Sussex Cyclists members have also met with officials from Rehoboth Beach who are interested in attaining the designation. Tyler and Pezone gave Rehoboth Beach a 5 to 6 ranking.

    “There is a problem with the diagonal parking on Rehoboth Avenue,” Pezone said. “Drivers can’t see bikes coming at them.”

    And getting into Rehoboth Beach from areas off Route 1 is a concern. The addition of the Junction and Breakwater Trail between Lewes and Rehoboth has been a major addition to provide a safe bike route off congested roadways.

    Tyler said he does not want to diminish the importance of the trail, but the fact that it’s multi-use for walkers and runners makes it extremely popular.

    “It’s not a dedicated bike trail like there are in many other states,” he said. “It’s nice to be connected by a great trail, but it’s not the same.”

    Cape Henlopen State Park, which provides bikes free of charge, has a paved multi-use trail.

    Cyclists’ wish list

    Tyler said if Delaware wants to be bike friendly, three things need to take place:

    • The state needs a secretary of transportation who recognizes the value of the bicycle as a commuting tool.

    • The Delaware Bicycle Council needs to have more power to influence transportation decisions.

    • When bike lanes are created, they need to be maintained.
    Tyler said the shining star in the state is Anthony Aglio, DelDOT’s bicycle and pedestrian coordinator. “But, he’s not a high-ranking official and most of what he says falls on deaf ears,” Tyler said.

    Pezone said significant change starts at the top.

    He said a bike route could be designated in the Route 1 corridor. “If there was a mind set to do it and people’s jobs depended on it, people would find a way,” he said.

    Cole said any inference to lack of leadership is not an informed statement. “To say there is no leadership is absolutely wrong,” Cole said.

    He said under Secretary Carolann Wicks, the department has made strides in its bicycle program – even with tight economic times. He pointed to the safety checkpoints and free helmet giveaways in the Cape Region, work with the Delaware Bicycle Council, rails-to-trails programs and the addition of the safety rumble strips along Route 1 between Dewey Beach and Bethany Beach – the first in the state.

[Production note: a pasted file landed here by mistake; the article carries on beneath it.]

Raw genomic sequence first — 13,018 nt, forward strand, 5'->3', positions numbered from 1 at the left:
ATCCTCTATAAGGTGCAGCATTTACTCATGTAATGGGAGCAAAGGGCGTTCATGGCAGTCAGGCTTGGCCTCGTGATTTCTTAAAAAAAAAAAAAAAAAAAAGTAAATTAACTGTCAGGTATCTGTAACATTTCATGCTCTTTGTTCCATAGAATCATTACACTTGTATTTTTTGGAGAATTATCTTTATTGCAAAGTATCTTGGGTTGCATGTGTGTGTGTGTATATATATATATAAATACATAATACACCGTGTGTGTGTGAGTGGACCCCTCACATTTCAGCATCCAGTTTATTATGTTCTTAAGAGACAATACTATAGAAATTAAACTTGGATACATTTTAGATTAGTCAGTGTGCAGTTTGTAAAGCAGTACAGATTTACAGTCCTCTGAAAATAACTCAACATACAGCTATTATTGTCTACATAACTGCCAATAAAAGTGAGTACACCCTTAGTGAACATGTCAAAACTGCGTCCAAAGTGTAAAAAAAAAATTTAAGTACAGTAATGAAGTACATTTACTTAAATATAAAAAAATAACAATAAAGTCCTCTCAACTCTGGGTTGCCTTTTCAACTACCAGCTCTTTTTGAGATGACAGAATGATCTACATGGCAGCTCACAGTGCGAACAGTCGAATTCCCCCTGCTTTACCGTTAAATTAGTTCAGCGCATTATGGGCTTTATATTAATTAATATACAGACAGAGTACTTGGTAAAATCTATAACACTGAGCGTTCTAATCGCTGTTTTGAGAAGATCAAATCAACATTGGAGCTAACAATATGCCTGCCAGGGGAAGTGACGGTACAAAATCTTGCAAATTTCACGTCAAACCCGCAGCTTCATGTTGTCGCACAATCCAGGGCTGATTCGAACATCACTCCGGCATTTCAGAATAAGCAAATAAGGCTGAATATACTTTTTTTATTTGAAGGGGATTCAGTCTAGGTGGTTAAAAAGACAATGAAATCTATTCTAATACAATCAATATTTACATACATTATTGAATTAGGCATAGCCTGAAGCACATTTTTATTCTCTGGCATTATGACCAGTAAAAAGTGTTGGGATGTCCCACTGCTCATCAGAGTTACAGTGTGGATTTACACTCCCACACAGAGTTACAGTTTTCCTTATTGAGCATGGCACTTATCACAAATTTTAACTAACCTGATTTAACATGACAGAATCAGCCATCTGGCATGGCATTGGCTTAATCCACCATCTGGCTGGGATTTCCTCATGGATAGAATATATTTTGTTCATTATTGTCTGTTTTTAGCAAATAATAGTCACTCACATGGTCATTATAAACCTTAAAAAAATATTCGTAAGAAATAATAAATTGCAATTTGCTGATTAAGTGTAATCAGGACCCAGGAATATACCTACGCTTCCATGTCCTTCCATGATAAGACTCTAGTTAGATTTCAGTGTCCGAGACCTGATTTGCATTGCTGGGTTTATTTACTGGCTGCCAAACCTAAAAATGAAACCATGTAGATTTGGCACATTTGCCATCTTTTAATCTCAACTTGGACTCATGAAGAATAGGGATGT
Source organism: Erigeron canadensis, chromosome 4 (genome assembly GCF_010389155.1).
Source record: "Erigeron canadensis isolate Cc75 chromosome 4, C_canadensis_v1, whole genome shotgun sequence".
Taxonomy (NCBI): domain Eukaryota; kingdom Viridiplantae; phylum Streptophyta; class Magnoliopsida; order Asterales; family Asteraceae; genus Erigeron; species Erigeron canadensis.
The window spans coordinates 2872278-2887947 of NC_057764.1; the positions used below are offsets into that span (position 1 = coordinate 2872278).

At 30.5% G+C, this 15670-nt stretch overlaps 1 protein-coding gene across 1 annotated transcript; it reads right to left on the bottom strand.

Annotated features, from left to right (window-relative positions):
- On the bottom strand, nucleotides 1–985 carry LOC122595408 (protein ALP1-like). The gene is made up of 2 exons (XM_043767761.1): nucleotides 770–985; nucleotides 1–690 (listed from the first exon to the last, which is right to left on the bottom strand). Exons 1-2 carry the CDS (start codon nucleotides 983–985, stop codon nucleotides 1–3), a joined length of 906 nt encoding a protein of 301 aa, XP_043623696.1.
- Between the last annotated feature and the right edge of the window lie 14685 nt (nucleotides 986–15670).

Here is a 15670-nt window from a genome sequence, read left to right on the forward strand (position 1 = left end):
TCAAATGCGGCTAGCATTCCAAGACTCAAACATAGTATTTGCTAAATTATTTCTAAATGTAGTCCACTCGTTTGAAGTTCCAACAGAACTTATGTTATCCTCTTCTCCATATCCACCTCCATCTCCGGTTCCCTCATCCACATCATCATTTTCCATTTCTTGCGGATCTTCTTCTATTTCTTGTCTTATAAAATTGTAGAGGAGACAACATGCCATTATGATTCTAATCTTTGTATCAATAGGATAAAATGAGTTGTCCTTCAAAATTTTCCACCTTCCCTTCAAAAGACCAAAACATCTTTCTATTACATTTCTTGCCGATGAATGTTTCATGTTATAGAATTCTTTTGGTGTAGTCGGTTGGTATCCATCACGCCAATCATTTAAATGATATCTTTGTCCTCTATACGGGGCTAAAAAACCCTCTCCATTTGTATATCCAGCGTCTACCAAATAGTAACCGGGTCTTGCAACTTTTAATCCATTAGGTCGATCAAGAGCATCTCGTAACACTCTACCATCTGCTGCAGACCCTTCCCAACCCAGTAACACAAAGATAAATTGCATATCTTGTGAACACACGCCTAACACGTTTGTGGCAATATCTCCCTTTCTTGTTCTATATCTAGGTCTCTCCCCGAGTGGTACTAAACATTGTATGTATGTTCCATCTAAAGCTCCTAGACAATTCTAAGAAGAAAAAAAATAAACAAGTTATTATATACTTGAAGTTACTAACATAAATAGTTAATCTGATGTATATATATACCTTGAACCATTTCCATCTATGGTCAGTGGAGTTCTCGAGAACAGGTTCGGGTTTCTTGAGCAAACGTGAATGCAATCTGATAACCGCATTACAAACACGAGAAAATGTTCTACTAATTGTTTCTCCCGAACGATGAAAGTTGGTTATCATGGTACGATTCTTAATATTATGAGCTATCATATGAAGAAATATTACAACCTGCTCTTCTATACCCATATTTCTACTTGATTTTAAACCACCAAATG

“The criticisms are not accurate considering how far we’ve come,” Cole said.

    Tyler said as gas prices climb toward the $4 mark perhaps more people would dust off their bicycles and use pedal power.

    And this month is a perfect time to get started – it’s National Bike Month. Bike to Work Week was May 12-16, and state legislators and cycling advocates marked that event with the Delaware Legislators Bicycle Ride from Newark to Dover.

    Sussex Cyclists promote bicycling

    For everything about cycling, Sussex Cyclists, a nonprofit club based in Rehoboth Beach, is the group to contact. For more information on club rides, phone 302-945-3360 or visit www.sussexcyclists.org.

    Mr. Cole needs to give New Castle County cyclists some credit to New Castle County Advocates. Of the 110 TIP comments submitted to WILMAPCO, 61 were related to the disparity in funding between motorized and non-motorized transportation projects. Over 50%.

    The 2009-2112 Transportation Improvement Program allocates approximately 0.5 percent of funds toward cycling and pedestrian improvement projects.